He asserted that the National AML/CFT Inter-ministerial Committee (IMC) overseeing the process and bills addressing the high corruption and illicit drug trafficking risks, identified in the NRA were forwarded to the Legislature for enactment.

“The Liberia Anti- Corruption Commission (LACC) sought to amend its Act to align with the high risk of corruption identified in the NRA Report by placing before the Legislature a bill for direct prosecutorial powers to prosecute corruption directly, as opposed to forwarding its findings or recommendations to the Ministry of Justice for action in 90 days, before the LACC can proceed to prosecute, if the Ministry of Justice fails to take action,” the Liberian Justice Minister recounted.”

“LACC submitted a bill to the Legislature for the establishment of a specialized court on corruption to be named Criminal Court F”, Cllr. Dean explained.

“The FIU sought to transition to an Agency (Financial Intelligence Agency) with more operational and financial autonomy, as well as provisions in compliance with FATF 40 recommendations and other global standards, thus addressing the high money laundering risks identified in the National Risk Assessment Report.

The Bill was passed and printed into handbill by authority of the Ministry of Foreign Affairs of Liberia in late July 2022.

The Liberian Attorney General said: “Still addressing the money laundering/ Terrorist financing and predicate offenses risks in Liberia, the country’s AML/ CFT Act of 2012 was repealed and replaced with the AML/ CFT Provisional Measure Proceeds of Crimes Act of 2021 which has been passed and printed into handbill in July 2022; while the Civil Law on Provisional Remedies Proceeds of Crimes 2013 remains in force.

He pointed out that other bills seeking to address the high risks have been passed and printed into handbill by the Ministry of Foreign Affairs of Liberia.”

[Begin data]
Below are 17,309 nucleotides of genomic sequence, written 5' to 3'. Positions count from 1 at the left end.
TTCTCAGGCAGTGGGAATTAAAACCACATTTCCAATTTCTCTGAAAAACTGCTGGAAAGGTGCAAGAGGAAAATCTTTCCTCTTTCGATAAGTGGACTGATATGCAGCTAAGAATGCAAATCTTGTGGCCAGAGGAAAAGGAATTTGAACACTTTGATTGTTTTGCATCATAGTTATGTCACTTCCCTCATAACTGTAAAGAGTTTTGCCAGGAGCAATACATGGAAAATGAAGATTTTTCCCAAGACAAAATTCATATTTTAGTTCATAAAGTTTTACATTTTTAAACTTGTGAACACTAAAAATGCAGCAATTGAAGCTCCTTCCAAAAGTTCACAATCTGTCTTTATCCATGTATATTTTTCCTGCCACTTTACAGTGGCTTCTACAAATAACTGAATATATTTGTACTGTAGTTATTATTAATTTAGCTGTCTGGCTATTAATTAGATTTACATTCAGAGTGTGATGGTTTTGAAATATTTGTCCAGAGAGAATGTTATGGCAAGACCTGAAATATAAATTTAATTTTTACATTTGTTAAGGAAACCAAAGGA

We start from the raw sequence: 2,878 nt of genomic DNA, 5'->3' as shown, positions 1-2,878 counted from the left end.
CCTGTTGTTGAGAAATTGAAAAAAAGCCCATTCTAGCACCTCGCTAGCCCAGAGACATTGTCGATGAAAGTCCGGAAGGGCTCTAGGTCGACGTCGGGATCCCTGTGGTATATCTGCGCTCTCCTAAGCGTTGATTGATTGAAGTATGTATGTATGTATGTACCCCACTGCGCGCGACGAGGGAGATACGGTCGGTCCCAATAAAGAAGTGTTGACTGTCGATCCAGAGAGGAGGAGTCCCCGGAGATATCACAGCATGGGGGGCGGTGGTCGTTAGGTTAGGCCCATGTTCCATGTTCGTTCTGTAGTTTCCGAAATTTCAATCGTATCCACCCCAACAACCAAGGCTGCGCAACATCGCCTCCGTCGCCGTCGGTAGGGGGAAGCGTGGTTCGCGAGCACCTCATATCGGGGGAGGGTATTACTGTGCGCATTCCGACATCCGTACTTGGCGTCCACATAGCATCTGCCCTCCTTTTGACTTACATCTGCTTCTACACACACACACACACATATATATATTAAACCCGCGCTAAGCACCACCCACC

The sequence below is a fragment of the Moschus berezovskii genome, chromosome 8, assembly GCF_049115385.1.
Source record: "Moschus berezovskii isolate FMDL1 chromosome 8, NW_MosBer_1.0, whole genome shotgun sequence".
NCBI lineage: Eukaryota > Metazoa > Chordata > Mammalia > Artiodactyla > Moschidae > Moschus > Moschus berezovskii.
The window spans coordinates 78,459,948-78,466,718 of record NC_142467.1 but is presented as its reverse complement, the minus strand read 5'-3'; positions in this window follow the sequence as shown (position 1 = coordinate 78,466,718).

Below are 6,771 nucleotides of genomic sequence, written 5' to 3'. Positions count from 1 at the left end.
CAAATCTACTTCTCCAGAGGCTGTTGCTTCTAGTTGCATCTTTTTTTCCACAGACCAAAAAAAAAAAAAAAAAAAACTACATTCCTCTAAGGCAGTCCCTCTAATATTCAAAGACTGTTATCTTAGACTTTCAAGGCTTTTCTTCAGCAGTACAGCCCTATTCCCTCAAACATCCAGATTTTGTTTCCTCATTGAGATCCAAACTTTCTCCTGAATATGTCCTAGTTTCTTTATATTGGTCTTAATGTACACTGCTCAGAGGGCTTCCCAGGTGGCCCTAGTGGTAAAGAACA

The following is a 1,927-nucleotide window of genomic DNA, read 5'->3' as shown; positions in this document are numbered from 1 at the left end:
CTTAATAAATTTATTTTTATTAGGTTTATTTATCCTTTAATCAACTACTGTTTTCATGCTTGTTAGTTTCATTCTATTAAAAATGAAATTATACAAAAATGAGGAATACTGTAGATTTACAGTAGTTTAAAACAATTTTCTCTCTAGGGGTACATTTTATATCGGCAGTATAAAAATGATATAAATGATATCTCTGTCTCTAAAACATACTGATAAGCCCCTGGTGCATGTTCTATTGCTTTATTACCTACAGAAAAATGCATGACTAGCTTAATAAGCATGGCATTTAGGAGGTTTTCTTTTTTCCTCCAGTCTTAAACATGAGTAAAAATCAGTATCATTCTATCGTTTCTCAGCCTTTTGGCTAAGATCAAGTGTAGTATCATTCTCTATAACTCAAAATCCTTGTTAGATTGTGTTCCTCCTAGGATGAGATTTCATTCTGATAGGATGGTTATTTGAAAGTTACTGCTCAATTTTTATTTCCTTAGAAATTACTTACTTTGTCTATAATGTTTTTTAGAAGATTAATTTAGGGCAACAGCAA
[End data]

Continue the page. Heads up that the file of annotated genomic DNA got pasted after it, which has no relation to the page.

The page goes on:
He named: “Whistle Blower Protection Action Act of 2021, Witness Protection Act 2021 and New Liberia Anti- Corruption Commission Act of 2021, among others.

For his part, the Director General of GIABA, Edwin W. Harris, speaking through a proxy said the Intergovernmental Action Group Against Money Laundering in West Africa appreciates the cooperation from Liberia’s Mutual Evaluation Coordination Team and observed that detailed preparations and organization by Liberia could help the mutual evaluation on-site will be completed successfully.

He noted that the presence of high profiled political authorities in Liberia is an indication that the country has demonstrated high level political commitment to the second round mutual evaluation process and the implementation of AML/CFT measures in Liberia.

The Authority of Heads of State and Government of ECOWAS established GIABA in 2000 in response to the negative impact of Money Laundering, Terrorist financing and other organized crimes in West Africa.

According to him, one of the core functions of GIABA as FATF Regional Body is to assess the level of compliance of its member states with the international AML/CFT measures particularly the FAFT standards through mutual evaluation.

The evaluation is conducted in line with existing FAFT standards and methodology, as well as the GIABA mutual evaluation process and procedures.

Following the conclusion of the first round of evaluations in 2013, GIABA commenced the second round in 2016, he said.

He noted that GIABA has evaluated 13 member states under the second round and this onsite visit to Liberia is the 14 exercise. He explained that Mutual Evaluation is a peer review process where GIABA member states are assessed by other countries in an independent, fair and transparent way.